“Unfortunately, the dangers posed by such genetic surgery are profound. Most genes in the human genome perform multiple functions, and little is known about these complex interactions among genes. Also, gene sequence is important, and there is essentially no control over where, in the human DNA strand, the foreign genes will end up.” says the Institute of Science, Technology, and Public Policy. Bioengineering is a vastly uncharted territory, and scientists are only beginning to understand it. The long term results caused by tampering with the human body may have unintended results. “GE vaccines have never been studied for safety. The risk of severe allergic reaction is significantly increased. They require more adjuvants. They must be repeated frequently…” claims an editorial on Gaia Health. Although the main consensus throughout those who oppose the advancement of bioengineering is a deep distrust of the ramifications of scientific tampering, their reasons for such distrust are vastly diverse.
For instance, The website Evidence For God (the name somehow invoking the image of a pack of irate christians attempting to assemble a multi page thesis to show to His Almightiness once they reach the pearly gates) claims that stem cell research (and by extent bioengineering) is far too expensive for taxpayer dollars, stating “The state of California is in the midst of a huge budget deficit due to overspending at the hands of a reckless legislature and permissive governor (recalled by the California electorate in 2003). Although the California economy is beginning to recover, the deficit is in the tens of billions of dollars. We don’t need to add an additional 6 billion dollars (3 billion for bonds and 3 billion for interest)2 to fund questionable research and special interest groups.” there is no guarantee that such experiments will pan out in the long run, while meanwhile health care costs continue to be on the rise. In short, people don’t want to pay more money for something that may or may not pan out in the future.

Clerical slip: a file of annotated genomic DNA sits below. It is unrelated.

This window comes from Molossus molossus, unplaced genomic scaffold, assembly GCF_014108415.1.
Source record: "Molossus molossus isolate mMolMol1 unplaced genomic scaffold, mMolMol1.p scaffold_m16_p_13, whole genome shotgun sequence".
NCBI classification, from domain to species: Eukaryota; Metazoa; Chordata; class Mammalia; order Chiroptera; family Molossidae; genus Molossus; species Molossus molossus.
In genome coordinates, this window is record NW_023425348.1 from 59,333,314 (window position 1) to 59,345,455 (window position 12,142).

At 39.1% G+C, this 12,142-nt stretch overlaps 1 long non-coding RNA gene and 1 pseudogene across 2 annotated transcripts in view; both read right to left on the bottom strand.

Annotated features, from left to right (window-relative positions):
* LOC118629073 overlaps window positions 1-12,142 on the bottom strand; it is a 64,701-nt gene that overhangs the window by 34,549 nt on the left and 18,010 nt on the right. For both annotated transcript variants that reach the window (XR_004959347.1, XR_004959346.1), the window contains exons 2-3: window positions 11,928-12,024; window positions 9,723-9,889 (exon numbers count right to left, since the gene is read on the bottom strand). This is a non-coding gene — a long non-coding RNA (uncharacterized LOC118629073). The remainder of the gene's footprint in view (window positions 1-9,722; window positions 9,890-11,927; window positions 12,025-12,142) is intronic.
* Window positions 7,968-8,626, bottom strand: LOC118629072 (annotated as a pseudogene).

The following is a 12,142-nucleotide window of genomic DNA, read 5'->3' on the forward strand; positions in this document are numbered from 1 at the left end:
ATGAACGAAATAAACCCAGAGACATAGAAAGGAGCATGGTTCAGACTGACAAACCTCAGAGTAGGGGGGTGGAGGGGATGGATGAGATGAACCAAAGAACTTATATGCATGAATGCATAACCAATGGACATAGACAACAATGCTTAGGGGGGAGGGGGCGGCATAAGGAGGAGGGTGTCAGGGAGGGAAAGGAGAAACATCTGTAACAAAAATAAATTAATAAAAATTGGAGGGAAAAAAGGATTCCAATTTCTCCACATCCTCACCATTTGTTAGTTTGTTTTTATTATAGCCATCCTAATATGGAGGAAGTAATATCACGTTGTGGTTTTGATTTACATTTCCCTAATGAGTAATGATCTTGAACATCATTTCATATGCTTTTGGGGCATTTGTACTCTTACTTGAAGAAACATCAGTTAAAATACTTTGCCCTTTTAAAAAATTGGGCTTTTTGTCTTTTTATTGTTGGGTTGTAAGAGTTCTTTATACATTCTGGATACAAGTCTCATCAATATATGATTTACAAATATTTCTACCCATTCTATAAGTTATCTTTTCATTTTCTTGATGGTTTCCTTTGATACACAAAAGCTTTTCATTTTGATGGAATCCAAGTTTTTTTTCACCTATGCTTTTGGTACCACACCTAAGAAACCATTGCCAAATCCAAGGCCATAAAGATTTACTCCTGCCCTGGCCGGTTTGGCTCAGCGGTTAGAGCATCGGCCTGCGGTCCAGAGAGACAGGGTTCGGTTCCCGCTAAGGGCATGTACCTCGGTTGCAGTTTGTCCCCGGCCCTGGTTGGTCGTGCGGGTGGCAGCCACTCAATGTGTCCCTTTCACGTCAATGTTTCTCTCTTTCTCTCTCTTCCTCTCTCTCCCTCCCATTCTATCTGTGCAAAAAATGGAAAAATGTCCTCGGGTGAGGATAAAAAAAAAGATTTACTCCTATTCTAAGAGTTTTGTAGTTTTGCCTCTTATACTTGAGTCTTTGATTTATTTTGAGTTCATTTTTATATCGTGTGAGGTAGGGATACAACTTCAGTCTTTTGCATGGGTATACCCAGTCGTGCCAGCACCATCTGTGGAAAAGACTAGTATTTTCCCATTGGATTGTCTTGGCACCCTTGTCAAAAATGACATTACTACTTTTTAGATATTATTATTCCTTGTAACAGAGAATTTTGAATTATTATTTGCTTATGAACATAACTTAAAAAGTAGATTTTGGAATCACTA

Despite claims that bioengineering could have harmful effects in the future, or that the price of the research is too high for struggling taxpayers, it appears that public and government interest have pushed ahead for the advancement of such technology. On March 9, 2009, President Obama ended the stem cell research ban previously set in place by President Bush, stating that “medical miracles do not happen simply by accident,”. I am inclined to agree. Although there are valid reasons for taking caution when becoming involved with bioengineering, the benefits ultimately outweigh the disadvantages. In short, Biotechnology and the implications it holds for future generations and the advancement of medical technology is not going away, despite the protests of certain organizations.